Unsung heroes of Camden Yards


When the spotlight shines on Baltimore and its ballpark during the All-Star Game next week, many people who deserve credit for its success may not even be in the crowd.

To be sure, plenty of the key figures will be on hand -- the Orioles' owners and executives, Maryland Stadium Authority officials, the architects with Hellmuth, Obata & Kassabaum Sports Facilities Group. But over the years, countless others have contributed ideas that influenced the design of Oriole Park at Camden Yards yet received little or no recognition.

Some issued reports showing why Camden Yards was an ideal place to build a stadium -- indirectly fueling a back-to-the-city trend in sports architecture.

Others offered suggestions for knitting the ballpark into the city, or making it a one-of-a-kind attraction by preserving the B&O; Warehouse and Camden Station.

In various ways, all are unsung heroes who helped make the Orioles' new home better than it would have been without their involvement.

In the early 1980s, for example, architect Robert M. Schiffman prepared a study showing how Camden Yards could be converted from a loosely knit industrial park to a full-fledged sports district. His recommendation -- that the area contain a new ballpark, indoor arena, "retail village," hotels and other commercial uses -- was one of the first comprehensive visions showing how exciting the west side of downtown could be if devoted to sports uses.

In 1983, Baltimore businessmen Morton Macks and Willard Hackerman acquired the B&O; Warehouse from CSX Corp. and announced plans to turn it into a multilevel retail center called Harbor Exchange. Although the project never materialized, their work drew attention to a building previously seen as a white elephant.

As the first director of the Maryland Stadium Authority, Chris Delaporte laid the groundwork for much of the site-sensitive design activity that followed. In a previous job, Mr. Delaporte commissioned a preservation study showing how the 1857 Camden Station could be restored.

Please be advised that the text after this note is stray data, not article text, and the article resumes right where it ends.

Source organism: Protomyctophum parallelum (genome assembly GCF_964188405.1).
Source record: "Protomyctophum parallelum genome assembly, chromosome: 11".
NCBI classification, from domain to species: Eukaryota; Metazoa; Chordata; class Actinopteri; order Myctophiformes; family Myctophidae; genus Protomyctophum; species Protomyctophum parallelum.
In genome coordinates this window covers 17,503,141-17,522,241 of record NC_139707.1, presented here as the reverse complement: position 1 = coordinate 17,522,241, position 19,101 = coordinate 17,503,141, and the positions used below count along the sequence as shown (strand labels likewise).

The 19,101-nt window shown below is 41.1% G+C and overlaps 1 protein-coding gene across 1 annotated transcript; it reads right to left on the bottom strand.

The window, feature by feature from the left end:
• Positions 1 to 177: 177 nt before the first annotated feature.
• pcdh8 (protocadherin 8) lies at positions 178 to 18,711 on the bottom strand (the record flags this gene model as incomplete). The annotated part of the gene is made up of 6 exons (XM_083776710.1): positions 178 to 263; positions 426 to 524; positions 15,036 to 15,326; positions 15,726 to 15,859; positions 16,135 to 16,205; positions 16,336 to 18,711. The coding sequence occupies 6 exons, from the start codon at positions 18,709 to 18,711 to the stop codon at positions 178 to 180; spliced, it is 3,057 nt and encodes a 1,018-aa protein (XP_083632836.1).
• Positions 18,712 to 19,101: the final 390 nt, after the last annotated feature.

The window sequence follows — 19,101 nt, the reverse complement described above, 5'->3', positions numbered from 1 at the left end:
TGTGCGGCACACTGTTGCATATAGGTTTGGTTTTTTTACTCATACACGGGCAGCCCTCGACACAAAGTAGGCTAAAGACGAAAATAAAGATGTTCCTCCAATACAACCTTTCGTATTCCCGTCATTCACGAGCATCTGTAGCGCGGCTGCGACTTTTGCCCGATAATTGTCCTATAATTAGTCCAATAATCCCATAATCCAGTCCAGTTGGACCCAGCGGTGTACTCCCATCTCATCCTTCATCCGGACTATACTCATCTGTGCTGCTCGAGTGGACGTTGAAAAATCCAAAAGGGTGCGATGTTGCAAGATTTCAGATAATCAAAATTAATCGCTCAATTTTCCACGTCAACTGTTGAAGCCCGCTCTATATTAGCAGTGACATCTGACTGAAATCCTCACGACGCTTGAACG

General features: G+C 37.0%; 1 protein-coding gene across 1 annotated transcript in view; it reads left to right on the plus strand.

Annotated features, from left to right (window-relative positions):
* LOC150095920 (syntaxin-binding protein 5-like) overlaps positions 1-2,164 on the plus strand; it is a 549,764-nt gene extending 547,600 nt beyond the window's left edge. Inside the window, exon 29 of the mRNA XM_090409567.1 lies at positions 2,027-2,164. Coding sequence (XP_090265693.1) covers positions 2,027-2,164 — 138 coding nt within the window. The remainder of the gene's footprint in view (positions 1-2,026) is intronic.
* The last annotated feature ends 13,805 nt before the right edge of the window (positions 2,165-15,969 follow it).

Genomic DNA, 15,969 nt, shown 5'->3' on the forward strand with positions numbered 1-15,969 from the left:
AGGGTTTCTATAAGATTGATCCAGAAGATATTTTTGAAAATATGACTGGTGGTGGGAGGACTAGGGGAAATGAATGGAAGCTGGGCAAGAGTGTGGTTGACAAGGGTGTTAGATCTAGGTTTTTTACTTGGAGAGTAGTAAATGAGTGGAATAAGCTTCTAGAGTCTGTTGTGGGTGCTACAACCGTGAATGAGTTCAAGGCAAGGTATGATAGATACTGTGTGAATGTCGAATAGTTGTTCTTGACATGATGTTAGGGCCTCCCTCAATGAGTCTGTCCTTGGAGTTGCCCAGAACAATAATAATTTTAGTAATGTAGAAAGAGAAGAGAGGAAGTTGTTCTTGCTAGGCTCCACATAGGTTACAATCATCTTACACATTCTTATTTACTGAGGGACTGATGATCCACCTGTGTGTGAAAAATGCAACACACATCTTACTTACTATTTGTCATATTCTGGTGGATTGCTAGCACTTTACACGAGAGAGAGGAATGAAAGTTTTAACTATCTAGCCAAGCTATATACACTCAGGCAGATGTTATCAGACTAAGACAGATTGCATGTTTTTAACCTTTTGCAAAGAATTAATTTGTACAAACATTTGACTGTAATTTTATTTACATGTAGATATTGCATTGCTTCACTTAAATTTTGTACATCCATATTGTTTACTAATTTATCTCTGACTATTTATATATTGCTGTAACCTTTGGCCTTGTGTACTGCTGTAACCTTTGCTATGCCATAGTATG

One of the first real hints of what a Camden Yards ballpark might look like came from Eric Moss, a Syracuse University student who designed one in 1987 for his fifth-year architecture thesis. The scale model he brought to town after graduation presented an alluring vision of a ballpark that opens up to the city, providing sweeping views of the downtown skyline. In many ways it presaged the current ballpark, down to the curved seating bowl and recycled warehouse behind right field.

That same year, consultants to the Stadium Authority recommended Camden Yards as the construction site. In response, the Baltimore Planning Department's urban design section published a report that stressed the need to tailor the ballpark to the area and not build a flying saucer or concrete doughnut.

Staff planners Don Duncan, Ernie Caldwell and Al Barry recommended saving the warehouse and Camden Station linking the ballpark to the light rail system and identifying ways to trigger spinoff development.

The Baltimore chapter of the American Institute of Architects sparked public debate by issuing position papers and sponsoring design workshops for owners of property near Camden Yards.

In 1989, the principals of Ayers Saint Gross Architects produced a full-blown design to show the Stadium Authority, which was then hiring a ballpark architect. Ayers Saint Gross didn't get the job but many of its ideas were retained, including an asymmetrical field, reconstruction of Eutaw Street, and use of structural steel rather than concrete to support the upper deck.

Finally, Baltimore's Architectural Review Board made an important contribution when it sharply criticized plans by a state agency to attach an ugly, eight-story office building to one side of the warehouse. The plans were withdrawn.

Ballpark symposium

As part of All Star Week festivities, the American Institute of Architects is sponsoring a public forum on ballpark design. It will be held at 9 a.m. July 13 in the B&O; Warehouse. Tickets are $12 each and may be obtained by calling the AIA at (800) 365-2724.

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